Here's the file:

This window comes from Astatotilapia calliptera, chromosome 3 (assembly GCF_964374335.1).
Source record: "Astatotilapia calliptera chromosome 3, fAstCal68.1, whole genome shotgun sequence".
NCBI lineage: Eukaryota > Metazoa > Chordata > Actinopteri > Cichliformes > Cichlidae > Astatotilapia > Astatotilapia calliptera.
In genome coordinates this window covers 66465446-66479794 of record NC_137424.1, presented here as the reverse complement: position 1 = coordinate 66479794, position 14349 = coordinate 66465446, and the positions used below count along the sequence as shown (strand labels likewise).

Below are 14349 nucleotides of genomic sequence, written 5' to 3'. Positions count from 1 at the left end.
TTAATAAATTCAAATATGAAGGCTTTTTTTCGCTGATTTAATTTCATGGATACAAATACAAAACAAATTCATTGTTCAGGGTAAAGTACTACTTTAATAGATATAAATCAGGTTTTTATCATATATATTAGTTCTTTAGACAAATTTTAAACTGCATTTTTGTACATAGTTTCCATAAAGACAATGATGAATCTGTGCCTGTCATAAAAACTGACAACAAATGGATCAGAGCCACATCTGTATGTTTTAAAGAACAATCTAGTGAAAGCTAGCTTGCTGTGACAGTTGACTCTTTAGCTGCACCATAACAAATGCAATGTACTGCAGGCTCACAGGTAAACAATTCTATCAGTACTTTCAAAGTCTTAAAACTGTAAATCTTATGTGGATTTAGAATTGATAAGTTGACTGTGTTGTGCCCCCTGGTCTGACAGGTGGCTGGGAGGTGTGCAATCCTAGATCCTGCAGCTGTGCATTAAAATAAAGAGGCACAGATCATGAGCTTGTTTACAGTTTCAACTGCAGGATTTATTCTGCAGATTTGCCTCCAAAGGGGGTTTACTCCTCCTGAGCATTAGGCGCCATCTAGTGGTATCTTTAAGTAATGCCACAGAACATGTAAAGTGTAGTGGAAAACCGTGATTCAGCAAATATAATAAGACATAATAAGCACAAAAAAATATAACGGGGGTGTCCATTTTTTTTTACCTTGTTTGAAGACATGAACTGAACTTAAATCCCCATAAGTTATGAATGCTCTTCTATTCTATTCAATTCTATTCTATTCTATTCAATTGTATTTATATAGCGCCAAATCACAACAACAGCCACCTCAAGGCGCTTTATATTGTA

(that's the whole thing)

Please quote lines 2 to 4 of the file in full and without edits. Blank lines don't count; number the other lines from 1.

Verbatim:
Source record: "Astatotilapia calliptera chromosome 3, fAstCal68.1, whole genome shotgun sequence".
NCBI lineage: Eukaryota > Metazoa > Chordata > Actinopteri > Cichliformes > Cichlidae > Astatotilapia > Astatotilapia calliptera.
In genome coordinates this window covers 66465446-66479794 of record NC_137424.1, presented here as the reverse complement: position 1 = coordinate 66479794, position 14349 = coordinate 66465446, and the positions used below count along the sequence as shown (strand labels likewise).